In this talk, Steve will speak about how linear time is an illusion, created by our thoughts. The future and the past don’t exist in reality, just in our heads. Drawing on his best-selling book Making Time: Why Time Seems to Pass at Different Speeds and how to Control it –  Dr. Taylor will explain that our perception of the speed of time is largely determined by how many impressions and perceptions our minds take in – the more impressions, the slower time goes. We can therefore slow down our perception of time by exposing ourselves to as many new experiences as possible, by travelling to new places, giving ourselves new challenges, meeting new people, and exposing our minds to new information, hobbies and skills, and so on.

After his talk, Steve will have his book on the subject available for purchase.

The Truth About Creativity - Professor Anna Abraham

What is creativity? How do we define it, and who is entitled to call themselves ‘creative’?

Is creativity a special ability for a talented few, or a capacity that everyone possesses?

Is the right brain the creative brain? Are artists more creative than the rest of us? What are the differences and similarities between the creative processes of a composer, a novelist and a choreographer? Are scientists creative? What about accountants? Is creativity always a good thing? Why is it so hard to be creative? Can I train my brain to become more creative? Do drugs and alcohol enhance creativity? Find out the answers to these questions, and many more, in this fascinating talk on creativity – defining our abilities under its remit, our innate beliefs and reservations about the term, and understanding what it truly means, physiologically and socially, to be creative.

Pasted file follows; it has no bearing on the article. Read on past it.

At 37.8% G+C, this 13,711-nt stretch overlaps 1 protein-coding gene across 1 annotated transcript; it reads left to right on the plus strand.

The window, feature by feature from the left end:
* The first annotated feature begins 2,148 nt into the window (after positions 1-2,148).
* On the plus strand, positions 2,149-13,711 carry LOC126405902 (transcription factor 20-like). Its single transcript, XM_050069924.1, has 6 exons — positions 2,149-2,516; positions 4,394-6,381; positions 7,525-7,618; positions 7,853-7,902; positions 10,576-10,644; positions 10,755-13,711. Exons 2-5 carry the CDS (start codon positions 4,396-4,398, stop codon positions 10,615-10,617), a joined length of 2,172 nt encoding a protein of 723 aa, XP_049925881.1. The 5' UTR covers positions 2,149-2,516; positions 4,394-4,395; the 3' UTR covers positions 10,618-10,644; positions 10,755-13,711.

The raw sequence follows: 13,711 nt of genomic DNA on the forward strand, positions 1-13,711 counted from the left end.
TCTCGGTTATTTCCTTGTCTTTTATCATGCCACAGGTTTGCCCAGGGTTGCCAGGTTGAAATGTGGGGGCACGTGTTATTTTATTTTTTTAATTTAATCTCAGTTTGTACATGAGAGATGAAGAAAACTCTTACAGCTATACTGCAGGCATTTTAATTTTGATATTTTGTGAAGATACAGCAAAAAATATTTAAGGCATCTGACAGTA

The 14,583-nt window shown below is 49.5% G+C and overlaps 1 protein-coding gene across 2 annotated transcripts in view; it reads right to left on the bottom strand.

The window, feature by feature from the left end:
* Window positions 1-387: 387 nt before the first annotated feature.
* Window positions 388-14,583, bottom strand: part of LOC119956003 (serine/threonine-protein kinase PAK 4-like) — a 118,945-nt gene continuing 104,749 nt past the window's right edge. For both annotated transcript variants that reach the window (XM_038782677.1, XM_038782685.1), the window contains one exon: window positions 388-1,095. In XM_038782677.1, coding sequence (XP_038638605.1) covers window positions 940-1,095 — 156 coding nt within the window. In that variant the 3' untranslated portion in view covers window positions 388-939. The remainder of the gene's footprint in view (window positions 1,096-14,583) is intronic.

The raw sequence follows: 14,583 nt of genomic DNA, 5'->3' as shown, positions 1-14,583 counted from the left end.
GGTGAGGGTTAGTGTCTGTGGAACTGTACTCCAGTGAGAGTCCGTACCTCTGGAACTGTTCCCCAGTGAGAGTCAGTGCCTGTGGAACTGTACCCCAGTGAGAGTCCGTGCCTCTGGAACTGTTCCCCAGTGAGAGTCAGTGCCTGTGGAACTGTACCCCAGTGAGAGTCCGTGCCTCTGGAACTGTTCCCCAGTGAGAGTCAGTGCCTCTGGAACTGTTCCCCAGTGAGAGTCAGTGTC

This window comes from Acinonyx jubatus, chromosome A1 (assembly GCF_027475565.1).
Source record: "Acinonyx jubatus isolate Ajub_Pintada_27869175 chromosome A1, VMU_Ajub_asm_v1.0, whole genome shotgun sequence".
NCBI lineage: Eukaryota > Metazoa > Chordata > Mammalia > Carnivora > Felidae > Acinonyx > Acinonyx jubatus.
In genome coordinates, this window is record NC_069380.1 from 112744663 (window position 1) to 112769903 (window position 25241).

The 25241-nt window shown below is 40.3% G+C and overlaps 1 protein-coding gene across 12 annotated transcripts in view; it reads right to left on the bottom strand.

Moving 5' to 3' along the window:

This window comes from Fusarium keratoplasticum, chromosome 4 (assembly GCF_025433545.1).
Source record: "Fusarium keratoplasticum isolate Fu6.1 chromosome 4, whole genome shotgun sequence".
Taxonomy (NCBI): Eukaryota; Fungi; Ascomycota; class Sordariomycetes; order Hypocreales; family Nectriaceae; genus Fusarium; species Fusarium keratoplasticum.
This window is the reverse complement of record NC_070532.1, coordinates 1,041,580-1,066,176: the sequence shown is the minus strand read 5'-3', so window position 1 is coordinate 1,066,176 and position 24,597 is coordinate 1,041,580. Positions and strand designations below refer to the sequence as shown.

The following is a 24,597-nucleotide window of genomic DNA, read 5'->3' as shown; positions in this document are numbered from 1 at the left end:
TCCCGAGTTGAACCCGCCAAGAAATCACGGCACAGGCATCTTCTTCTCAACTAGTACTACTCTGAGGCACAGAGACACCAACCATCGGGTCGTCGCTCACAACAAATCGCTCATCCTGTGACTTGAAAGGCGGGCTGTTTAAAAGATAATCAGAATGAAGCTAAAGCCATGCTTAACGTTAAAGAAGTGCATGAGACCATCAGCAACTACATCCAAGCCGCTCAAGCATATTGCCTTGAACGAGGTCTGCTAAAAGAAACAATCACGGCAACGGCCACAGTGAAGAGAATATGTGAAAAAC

After her talk, Anna will have her book on the subject available for purchase.

Is Pain Real? - Professor Mark Johnson

Neuroscientists and philosophers have suggested that conscious awareness may be a controlled hallucination, and that our experience of the world is an illusion of reality.

How can this be when everything feels so real?

Take pain for example. Pain warns us of tissue damage from injury or disease. We experience pain with such certainty that it seems ridiculous to suggest that it could be an illusion. Yet pain is not visible. Therefore, we start to doubt the existence of pain in another person when we cannot see tissue damage, or physical evidence of their suffering.

Join Professor Mark Johnson on a journey into the peculiar, perplexing and paradoxical world of pain.

Mark will challenge the belief of a tight coupling between pain and tissue damage, and then demonstrate how the brain constructs our conscious experience by injecting its own information into the perceptual process.  Ultimately, he will ask ‘Is Pain Real?’